“We don’t want to have anything to do with them anymore — not online, not in stores, not at all,” said Linda Parry Murphy, CEO of Product Launchers, a supplier that connects smaller toy makers with retailers. “This is a crushing blow to start-ups.”

The companies she represents — mom-and-pop companies that make fidget spinners, do-it-yourself slime kits, children’s nail polish and other novelty items — rely heavily on Toys R Us for visibility and sales, and often spend months customizing items to the retailer’s specifications.

But, she said, she has little hope that the five toy makers will receive even a fraction of the $1.2 million they are owed.

“We’re bottom of the barrel when it comes to getting paid back,” she said. “They’ll get to us last, even though we’re the ones who will get impacted the most.”

Toys R Us is one of more than 300 retailers to file for bankruptcy this year, as Americans ditch the shopping mall in favor of their laptops, smartphones and tablets. The company has been on a downward spiral for years, crushed by growing competition and mounting debt. Annual sales have fallen six years in a row, and last year Toys R Us reported a loss of $29 million.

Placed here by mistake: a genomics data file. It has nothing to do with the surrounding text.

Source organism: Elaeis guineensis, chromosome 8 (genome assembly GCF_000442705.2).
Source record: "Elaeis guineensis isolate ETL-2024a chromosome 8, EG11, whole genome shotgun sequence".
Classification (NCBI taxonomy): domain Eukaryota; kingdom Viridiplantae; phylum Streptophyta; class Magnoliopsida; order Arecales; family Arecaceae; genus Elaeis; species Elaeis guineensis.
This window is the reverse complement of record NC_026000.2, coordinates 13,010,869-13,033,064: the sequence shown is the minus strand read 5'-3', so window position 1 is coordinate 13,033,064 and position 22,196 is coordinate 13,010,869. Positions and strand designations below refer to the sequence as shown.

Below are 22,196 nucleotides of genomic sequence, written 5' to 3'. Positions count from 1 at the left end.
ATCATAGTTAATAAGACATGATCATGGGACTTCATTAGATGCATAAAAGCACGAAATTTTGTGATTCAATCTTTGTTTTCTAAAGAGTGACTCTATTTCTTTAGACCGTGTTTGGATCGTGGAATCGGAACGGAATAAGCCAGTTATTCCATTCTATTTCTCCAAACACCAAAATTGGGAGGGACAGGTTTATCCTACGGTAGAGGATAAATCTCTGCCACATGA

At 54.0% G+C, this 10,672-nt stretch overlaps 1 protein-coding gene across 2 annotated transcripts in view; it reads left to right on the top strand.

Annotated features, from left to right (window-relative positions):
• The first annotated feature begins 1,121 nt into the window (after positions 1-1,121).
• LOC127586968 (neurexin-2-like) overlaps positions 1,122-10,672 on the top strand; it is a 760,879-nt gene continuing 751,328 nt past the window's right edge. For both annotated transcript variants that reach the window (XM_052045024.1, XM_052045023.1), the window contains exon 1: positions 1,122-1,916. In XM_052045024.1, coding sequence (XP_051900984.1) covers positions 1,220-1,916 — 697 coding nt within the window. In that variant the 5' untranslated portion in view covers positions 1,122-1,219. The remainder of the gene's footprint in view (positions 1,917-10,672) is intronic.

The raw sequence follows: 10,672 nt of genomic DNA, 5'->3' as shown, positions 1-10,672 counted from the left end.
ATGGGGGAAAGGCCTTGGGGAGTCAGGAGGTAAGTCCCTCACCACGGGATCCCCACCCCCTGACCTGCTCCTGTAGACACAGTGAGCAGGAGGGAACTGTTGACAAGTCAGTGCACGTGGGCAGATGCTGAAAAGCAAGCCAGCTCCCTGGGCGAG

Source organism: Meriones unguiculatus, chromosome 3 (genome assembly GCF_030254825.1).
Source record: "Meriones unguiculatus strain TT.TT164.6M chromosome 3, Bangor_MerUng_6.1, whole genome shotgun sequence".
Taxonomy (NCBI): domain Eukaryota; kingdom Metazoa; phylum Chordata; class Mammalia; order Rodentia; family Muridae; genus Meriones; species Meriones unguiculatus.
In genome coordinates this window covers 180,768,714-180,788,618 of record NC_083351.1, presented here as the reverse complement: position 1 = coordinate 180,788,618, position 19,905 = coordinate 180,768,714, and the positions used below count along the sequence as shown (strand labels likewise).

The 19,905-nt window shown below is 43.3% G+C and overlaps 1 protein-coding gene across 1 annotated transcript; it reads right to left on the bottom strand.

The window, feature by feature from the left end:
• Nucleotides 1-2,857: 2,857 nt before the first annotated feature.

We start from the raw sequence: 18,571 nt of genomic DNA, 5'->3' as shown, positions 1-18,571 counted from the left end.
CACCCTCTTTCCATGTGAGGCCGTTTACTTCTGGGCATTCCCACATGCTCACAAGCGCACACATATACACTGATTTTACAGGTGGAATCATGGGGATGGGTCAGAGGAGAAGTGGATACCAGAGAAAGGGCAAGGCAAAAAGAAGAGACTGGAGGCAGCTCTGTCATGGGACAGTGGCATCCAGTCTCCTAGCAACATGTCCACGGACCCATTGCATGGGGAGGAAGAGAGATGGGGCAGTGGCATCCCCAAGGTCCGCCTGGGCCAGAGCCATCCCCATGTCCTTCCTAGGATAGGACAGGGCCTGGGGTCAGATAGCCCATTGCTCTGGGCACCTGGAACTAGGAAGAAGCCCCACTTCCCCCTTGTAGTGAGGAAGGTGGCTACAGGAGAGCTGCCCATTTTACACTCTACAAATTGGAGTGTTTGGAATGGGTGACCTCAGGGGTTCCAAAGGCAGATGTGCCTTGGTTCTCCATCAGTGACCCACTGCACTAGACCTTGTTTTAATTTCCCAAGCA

On Wednesday, Toys R US said second-quarter sales had sunk to $2.17 billion, down 5% from $2.28 billion a year earlier. The company also reported a $165-million loss, and it said same-store sales — a closely watched measure of sales at stores open at least a year — fell 4.4%, which it attributed to slowing demand in the United States and Canada.

Bankruptcy experts said the company’s future will largely depend on whether it can persuade its suppliers to keep shipping their products, particularly ahead of the holiday season, which accounts for about 40% of the company’s annual sales.


“If the bankruptcy filing does not allay supplier fears and consumer fears, the holiday shopping season could be disastrous, leading to, at a minimum, store closings or possibly a complete liquidation,” said Tom Arnold, a finance professor at the University of Richmond’s Robins School of Business.